Hacking is the biggest problem for tech-savvy people who are present in the crypto sector, with many having to content with finding their info on the dark web after a hack. Now 2.2 million users of GateHub and EpicBot have being thrown into an uncertain state after security expert Troy Hunt just confirmed their data was dumped on the dark web.
According to Troy Hunt, there are two batches of different data sets with the one from EpicBot RuneScape bot provider containing data for 800,000 users. However, for GateHub, things were worse with data belonging to 1.1 million account holders finding its way online. Although rumors of the hack led to GateHub coming out to try and control the situation, per Hunt’s detailed description, hackers did more damage than info conveyed by GateHub security experts.
GateHub Response to the hack sometime back
In a bid to protect its users, GateHub released a statement saying its cryptocurrency services were hacked with the hackers stealing or trying to steal personal data from 18, 473 accounts. Furthermore, according to their investigations, the hackers were after first/last names, encrypted XRP ledger wallets secret keys (non-deleted wallets only), hashed recovery keys, hashed passwords, and email addresses.
The above ended with GateHub claiming it reached out to users of affected accounts and also strengthened security measures in place. However, Hunt’s report paints a grim picture of what happened with him divulging more than what came out of GateHub investigations.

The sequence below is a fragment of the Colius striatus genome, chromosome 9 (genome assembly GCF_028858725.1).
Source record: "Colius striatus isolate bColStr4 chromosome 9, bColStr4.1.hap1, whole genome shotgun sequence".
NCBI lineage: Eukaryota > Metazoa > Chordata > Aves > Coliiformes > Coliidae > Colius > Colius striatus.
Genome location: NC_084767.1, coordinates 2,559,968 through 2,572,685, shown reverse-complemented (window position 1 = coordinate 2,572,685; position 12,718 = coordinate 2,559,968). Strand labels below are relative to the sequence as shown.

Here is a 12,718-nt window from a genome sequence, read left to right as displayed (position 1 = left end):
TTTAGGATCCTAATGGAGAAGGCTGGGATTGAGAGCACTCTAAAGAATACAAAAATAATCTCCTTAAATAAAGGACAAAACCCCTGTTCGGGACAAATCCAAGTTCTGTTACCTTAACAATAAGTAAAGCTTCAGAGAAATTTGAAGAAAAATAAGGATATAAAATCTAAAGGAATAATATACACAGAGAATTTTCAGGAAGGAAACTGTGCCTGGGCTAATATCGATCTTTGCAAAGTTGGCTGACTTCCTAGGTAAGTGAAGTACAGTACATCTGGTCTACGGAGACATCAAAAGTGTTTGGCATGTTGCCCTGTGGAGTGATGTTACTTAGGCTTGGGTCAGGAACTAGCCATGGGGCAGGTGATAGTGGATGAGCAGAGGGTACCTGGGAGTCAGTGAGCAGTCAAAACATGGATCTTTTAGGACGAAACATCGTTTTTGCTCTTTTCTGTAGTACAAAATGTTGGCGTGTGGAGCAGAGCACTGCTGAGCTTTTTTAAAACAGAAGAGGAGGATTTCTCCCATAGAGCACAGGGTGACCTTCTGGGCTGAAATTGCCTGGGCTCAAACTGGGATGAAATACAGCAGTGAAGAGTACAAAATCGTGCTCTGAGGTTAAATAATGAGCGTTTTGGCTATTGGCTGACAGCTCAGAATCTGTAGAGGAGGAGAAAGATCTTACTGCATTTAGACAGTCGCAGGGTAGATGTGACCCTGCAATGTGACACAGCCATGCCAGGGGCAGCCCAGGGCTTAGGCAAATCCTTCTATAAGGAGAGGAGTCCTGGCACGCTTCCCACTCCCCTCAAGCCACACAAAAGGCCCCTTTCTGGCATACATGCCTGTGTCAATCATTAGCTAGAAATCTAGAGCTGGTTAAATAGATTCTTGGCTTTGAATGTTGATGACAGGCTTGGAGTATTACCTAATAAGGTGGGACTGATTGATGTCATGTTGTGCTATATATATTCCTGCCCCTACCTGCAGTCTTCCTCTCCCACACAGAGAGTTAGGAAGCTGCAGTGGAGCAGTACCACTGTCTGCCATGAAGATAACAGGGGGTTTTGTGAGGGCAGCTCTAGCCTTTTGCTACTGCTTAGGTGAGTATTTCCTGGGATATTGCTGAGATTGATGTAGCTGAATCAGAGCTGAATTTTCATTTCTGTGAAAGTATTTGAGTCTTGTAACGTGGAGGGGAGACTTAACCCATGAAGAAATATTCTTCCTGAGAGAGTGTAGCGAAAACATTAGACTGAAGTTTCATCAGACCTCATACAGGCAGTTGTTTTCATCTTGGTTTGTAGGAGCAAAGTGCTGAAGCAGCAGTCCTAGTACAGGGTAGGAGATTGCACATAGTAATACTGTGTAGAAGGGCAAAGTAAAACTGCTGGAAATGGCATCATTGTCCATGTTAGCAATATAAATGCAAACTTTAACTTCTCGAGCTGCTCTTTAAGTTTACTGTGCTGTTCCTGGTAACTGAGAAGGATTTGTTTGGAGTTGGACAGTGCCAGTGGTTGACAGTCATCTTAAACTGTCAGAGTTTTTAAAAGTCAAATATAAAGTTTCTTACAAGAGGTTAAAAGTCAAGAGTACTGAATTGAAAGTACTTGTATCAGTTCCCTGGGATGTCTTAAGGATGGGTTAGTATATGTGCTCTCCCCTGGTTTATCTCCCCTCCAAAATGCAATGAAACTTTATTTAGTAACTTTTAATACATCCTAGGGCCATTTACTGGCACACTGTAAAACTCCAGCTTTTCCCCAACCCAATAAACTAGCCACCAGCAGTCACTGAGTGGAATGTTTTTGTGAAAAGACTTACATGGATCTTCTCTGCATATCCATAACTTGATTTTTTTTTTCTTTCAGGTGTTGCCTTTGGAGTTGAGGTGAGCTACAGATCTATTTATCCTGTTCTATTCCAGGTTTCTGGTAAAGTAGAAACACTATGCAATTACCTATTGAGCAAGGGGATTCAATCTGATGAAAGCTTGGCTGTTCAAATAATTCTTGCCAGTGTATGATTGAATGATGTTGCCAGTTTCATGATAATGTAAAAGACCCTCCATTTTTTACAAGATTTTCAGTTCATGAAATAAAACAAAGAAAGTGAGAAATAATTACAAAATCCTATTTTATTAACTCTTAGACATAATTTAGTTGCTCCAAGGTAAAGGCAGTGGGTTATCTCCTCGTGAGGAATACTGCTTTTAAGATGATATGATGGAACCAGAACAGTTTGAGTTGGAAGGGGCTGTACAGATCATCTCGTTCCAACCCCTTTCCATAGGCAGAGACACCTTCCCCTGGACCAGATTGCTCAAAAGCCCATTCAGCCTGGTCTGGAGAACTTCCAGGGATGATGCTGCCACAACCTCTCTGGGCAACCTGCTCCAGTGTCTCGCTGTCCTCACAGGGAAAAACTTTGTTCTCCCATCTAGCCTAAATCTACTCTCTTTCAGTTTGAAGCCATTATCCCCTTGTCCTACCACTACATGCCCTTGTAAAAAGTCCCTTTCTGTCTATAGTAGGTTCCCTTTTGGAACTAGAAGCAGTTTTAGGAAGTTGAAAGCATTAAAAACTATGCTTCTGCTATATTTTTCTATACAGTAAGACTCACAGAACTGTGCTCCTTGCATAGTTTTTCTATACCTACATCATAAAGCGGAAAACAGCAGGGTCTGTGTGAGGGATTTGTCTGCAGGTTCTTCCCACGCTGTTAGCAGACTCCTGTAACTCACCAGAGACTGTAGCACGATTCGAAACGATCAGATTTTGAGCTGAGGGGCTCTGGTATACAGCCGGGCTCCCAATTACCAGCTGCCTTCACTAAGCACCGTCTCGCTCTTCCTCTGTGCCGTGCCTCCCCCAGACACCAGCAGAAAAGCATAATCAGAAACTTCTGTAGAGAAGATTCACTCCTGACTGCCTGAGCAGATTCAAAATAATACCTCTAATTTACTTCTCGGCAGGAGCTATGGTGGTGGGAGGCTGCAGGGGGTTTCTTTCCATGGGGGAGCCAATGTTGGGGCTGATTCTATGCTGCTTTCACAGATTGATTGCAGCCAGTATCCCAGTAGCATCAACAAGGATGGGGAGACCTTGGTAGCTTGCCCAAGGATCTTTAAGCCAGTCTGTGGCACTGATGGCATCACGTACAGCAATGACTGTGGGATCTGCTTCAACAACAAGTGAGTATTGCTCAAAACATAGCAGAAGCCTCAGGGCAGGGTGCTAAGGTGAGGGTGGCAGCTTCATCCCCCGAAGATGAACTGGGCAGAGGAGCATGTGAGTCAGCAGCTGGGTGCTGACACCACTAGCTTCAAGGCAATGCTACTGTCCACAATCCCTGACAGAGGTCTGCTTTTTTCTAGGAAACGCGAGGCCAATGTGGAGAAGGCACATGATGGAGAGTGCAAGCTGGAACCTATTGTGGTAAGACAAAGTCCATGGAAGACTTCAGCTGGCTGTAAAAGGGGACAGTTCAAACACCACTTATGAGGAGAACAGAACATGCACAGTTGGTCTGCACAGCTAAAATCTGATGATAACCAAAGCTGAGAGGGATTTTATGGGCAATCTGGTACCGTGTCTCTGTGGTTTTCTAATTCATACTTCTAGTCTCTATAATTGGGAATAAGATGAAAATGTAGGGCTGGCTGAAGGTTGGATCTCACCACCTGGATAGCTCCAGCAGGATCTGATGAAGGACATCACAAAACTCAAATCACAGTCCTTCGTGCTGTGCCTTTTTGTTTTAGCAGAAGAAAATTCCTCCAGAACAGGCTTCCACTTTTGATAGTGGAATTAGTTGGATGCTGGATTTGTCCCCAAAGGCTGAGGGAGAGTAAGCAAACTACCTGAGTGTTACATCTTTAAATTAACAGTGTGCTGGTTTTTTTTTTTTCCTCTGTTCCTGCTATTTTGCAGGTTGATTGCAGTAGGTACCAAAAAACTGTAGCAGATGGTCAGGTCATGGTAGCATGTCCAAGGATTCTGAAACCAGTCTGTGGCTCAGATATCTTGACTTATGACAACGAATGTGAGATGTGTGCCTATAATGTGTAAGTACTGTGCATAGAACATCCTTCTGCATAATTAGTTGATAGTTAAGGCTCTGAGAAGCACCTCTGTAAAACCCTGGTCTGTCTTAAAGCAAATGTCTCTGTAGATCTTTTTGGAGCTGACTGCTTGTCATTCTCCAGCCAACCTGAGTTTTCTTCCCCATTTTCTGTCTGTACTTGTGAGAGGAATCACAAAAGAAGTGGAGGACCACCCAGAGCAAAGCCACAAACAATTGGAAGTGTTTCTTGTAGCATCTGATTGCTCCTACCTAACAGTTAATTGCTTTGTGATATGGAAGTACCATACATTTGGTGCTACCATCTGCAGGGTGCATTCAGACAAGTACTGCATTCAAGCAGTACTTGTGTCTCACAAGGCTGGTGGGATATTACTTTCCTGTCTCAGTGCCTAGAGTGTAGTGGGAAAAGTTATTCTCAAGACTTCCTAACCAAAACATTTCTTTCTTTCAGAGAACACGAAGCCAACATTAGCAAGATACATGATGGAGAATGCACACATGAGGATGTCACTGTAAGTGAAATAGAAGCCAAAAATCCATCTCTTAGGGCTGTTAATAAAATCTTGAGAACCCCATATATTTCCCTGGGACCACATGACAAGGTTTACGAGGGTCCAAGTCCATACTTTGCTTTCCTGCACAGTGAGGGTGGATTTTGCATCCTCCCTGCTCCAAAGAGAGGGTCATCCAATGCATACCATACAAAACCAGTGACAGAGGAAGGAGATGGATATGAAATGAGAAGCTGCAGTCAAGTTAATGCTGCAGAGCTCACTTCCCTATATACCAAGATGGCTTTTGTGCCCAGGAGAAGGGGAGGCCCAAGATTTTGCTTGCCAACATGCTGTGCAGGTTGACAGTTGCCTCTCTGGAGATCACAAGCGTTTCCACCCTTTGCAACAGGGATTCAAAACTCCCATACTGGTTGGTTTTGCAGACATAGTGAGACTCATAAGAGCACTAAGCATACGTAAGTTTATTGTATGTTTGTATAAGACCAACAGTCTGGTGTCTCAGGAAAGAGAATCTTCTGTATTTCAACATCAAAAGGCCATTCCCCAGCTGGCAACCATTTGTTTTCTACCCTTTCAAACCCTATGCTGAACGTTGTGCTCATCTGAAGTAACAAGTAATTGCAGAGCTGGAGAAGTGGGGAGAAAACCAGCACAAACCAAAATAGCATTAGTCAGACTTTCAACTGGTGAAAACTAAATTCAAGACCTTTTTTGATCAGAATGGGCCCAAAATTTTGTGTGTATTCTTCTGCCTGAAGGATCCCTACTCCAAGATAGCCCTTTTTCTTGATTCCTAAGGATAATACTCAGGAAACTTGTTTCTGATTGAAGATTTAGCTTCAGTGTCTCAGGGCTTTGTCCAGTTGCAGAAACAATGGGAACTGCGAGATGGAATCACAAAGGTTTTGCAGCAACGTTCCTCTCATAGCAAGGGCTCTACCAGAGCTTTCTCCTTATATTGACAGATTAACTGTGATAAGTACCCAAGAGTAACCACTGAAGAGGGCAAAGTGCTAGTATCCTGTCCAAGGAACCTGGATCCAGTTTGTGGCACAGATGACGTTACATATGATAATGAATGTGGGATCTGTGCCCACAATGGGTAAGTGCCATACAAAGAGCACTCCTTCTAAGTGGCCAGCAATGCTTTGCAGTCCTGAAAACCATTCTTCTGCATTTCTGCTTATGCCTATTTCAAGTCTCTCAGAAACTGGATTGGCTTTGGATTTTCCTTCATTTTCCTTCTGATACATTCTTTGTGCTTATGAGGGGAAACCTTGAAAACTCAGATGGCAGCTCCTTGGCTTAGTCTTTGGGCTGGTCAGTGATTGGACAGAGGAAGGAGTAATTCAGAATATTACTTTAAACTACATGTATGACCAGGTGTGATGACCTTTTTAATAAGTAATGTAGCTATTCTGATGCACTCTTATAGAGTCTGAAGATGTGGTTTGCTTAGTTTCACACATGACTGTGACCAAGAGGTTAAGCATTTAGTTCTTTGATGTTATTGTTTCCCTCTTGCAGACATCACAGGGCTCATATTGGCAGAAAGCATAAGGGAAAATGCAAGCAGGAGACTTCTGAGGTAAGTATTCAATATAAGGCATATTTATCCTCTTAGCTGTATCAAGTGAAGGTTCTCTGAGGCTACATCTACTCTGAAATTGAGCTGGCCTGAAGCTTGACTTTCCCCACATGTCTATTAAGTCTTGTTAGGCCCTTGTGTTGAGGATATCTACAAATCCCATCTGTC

In total, the hacker got hold of 3.72 GB of data belonging to GateHub with the latter containing wallet hashes, which GateHub said hackers didn’t get their hands on. However, besides wallet hashed, the data also had mnemonic phrases and two-factor authentication keys. On the other hand, for EpicBot, its data batch had IP addresses of users together with their usernames.
To confirm the data sets on the dark web were indeed from the two sites, Hunt did a thorough check on selected email addresses with results confirming his theory. However, if his tests aren’t enough, a tweet from a user to Hunt cements his theory of the hack. The user reached out to Hunt, informing him about a notification from Experian Id informing him about his details being dumped on the dark web.
Although Hunt did his best to shed more light on the hack, he also advised users to change passwords belonging to their accounts associated with the two sites and to be extra careful.